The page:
What type of materials does Special Collections acquire?
Special Collections acquires materials in support of the teaching and research of TCU faculty and students, as well as historically significant items relating to the history and culture of TCU and the larger community. Formats collected include printed books; archives and manuscripts; broadsides, prints, and sheet music; photographic and audiovisual materials; digital resources (including web pages); artifacts; and other formats as appropriate.
In order to fulfill our mission of being the primary source for TCU historical material, selection for the archives emphasizes records created by university faculty, staff, and students. The archivist is responsible for making accessioning decisions and will work with other library and campus departments as necessary when bringing new material into the archives. Only those records deemed to have enduring value will be selected for permanent preservation in the archives.
We continue to build on traditional collection strengths obtained through donations and other opportunities while also responding to changes in faculty interests and university curriculum by developing new collections. We are committed to developing the following collections through the acquisition of unique and distinctive items not held by other libraries. We also select items on the basis of exhibit and outreach potential. The current list of priorities covers areas in which we have funding support for purchases. Donations are accepted in all areas where appropriate.
Additionally, Special Collections actively accepts transfers of materials from circulating stacks that require special care regardless of whether they meet these criteria. As circumstances change, the collecting areas will be reevaluated and modified as appropriate.
Collections in this category are the focus of targeted collecting and are the most frequently used by faculty and students.
Existing Strengths: Manuscripts and imprints with a focus on Mexico and Peru; facsimiles of Mesoamerican codices
Current Focus: Manuscripts and imprints with a focus on Mexico and Peru; annotated books with features of use and provenance; incunabula; items that fill gaps in collection of facsimiles of Mesoamerican codices
English and American Literature
Existing Strengths: Early modern drama, especially Shakespeare; reception of Shakespeare; English STC titles; association copies; early periodicals and serials in original, unbound condition; collected authors including Walter Scott, Charles Dickens, William Thackeray, and George Elliot, Shelley, and Oscar Wilde; holograph manuscripts
Current Focus: Early periodicals and serials in original, unbound condition; items to fill in any gaps among collected authors, especially annotated and association copies; Arthuriana; holograph manuscripts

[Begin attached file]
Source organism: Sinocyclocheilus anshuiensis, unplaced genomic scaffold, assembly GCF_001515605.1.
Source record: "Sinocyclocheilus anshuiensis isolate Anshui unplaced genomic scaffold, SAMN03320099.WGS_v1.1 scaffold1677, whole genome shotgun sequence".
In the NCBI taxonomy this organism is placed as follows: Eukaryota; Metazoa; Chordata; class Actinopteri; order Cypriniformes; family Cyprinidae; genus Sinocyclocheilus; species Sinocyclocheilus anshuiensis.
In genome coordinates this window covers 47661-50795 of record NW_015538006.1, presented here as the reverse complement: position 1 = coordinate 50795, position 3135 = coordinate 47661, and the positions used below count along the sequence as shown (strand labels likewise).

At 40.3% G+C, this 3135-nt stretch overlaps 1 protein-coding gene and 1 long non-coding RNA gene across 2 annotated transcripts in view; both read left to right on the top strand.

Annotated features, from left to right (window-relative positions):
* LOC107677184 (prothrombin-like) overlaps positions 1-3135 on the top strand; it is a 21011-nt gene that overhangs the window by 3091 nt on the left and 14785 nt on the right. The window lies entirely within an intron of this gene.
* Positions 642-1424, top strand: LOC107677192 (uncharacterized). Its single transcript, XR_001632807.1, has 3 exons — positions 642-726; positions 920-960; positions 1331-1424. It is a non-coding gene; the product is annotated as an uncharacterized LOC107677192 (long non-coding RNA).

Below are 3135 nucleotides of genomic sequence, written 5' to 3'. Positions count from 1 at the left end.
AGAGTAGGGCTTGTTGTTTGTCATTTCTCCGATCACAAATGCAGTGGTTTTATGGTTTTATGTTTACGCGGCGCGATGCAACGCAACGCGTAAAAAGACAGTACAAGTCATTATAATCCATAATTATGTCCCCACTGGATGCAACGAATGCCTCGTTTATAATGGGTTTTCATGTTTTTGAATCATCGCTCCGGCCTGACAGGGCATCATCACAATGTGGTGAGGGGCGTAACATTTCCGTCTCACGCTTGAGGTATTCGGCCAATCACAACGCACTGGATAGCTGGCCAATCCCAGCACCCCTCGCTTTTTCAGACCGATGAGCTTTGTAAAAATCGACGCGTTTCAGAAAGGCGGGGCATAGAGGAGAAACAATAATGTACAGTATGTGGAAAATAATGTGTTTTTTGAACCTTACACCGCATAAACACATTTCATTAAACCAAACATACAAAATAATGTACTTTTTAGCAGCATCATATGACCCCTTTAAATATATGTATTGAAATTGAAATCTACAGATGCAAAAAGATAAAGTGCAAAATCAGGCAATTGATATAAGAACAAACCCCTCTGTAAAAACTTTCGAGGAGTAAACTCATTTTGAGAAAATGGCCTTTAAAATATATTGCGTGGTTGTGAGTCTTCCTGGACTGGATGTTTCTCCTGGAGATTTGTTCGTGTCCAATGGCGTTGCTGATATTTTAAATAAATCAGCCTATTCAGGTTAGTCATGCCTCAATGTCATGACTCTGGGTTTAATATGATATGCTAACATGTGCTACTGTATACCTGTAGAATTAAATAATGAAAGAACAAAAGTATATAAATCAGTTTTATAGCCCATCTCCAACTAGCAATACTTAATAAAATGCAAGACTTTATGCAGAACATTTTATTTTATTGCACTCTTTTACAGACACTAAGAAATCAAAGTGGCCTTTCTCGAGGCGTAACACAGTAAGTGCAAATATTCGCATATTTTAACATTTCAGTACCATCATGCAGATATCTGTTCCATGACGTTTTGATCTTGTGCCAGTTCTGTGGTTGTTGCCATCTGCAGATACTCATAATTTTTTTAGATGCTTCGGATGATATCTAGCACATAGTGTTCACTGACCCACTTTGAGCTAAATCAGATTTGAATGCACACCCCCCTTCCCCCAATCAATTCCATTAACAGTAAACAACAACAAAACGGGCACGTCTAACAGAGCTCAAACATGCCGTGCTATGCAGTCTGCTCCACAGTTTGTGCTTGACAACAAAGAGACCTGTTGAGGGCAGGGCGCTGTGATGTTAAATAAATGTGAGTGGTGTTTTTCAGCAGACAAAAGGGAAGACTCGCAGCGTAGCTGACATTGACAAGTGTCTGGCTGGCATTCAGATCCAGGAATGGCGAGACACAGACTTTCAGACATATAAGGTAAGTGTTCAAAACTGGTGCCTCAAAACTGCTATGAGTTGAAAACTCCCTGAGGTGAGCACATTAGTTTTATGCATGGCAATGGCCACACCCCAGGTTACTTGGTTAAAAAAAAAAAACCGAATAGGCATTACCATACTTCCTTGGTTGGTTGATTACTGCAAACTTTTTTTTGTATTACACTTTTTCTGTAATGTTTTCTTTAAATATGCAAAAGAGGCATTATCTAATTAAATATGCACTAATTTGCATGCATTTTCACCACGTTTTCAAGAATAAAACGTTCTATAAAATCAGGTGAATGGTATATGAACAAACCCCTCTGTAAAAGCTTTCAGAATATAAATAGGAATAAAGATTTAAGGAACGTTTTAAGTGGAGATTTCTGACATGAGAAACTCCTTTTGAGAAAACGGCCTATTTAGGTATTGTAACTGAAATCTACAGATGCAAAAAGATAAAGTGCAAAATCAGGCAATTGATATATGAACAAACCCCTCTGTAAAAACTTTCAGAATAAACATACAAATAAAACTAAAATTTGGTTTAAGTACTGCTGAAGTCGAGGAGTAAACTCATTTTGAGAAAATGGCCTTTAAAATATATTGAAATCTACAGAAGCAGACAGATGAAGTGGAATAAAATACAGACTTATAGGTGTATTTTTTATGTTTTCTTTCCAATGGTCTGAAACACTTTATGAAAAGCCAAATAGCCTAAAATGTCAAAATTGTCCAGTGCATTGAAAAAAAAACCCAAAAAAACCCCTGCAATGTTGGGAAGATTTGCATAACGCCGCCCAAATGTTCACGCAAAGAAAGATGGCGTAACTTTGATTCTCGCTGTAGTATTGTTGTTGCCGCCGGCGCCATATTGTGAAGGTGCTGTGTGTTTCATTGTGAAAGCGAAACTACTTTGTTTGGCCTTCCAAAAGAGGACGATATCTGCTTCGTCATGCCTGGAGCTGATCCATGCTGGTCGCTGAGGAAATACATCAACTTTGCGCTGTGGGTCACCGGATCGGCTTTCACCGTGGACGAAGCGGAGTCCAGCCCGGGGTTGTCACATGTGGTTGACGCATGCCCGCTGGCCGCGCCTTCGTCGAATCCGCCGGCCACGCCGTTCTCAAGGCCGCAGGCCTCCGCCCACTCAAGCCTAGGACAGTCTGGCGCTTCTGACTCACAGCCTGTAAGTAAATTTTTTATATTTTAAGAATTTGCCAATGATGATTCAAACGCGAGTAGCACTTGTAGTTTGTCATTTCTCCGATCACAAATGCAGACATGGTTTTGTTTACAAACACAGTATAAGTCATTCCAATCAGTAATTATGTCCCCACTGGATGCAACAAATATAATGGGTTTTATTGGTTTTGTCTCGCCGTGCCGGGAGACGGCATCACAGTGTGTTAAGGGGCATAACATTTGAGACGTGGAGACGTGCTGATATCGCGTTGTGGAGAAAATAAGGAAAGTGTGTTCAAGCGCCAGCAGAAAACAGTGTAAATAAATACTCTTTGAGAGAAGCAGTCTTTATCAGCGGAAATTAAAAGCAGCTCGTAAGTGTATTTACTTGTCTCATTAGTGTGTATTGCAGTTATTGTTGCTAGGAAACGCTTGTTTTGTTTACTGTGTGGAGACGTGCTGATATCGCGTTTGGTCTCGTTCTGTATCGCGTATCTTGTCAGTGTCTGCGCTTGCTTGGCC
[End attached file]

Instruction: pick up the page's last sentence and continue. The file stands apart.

Existing Strengths: This collecting area is under development.
Current Focus: Colonial Latin American music; piano music and treatises; manuscripts or annotated editions; medieval liturgical manuscripts with musical notation; competitions, especially anything Cliburn that we may not already have; French Baroque
Existing Strengths: This is a new collecting interest that aims to reflect current curricular needs at TCU.
Current Focus: Items in all formats that document the history of groups marginalized on the basis of race, ethnicity, gender, or sexuality in the United States and around the world
Existing Strengths: Maps and atlases of early influential cartographers
Current focus: Sixteenth- and seventeenth-century maps and atlases not widely represented in other institutions; New World maps
Collections identified in this category are traditional collection strengths of MCBL that are less frequently used by faculty and researchers.
Existing Strengths: Polyglot Bibles; Torah scrolls; early English Bibles
Current Focus: Polyglot Bibles; significant early English Bibles; psalms
Existing Strengths: Humanist Hebraism; Bomberg imprints; nineteenth- century Yemeni manuscripts
Current Focus: Humanist Hebraism
The following categories, though traditional collection strengths, are not active priorities at this time. Nevertheless, items may be acquired in response to special opportunities.
Existing Strengths: County and municipal histories; ranching industry; outlawry; novels
Existing Strengths: Lincolniana; nineteenth- and twentieth-century books about American presidents
Existing Strengths: Materials published in the Grand Duchy of Luxembourg
Existing Strengths: Small presses with an emphasis on English literature, book arts, Texana, and Western Americana
Existing Strengths: Major reference sources on cartography, typography, book illustration, printing, publishing, paper, bindings, bibliography, and history of the book; departmental and desk reference books
Archives and Manuscripts
In order to document the operations of the university and to preserve its history, Special Collections welcomes and encourages departments and offices to submit records to the university archives. The following types of documentation are often selected for permanent retention:
- Minutes, memoranda, correspondence, and reports of the Board of Trustees
- Records of the Office of the Chancellor, including correspondence, administrative subject files, reports, and minutes from the Chancellor’s Cabinet meetings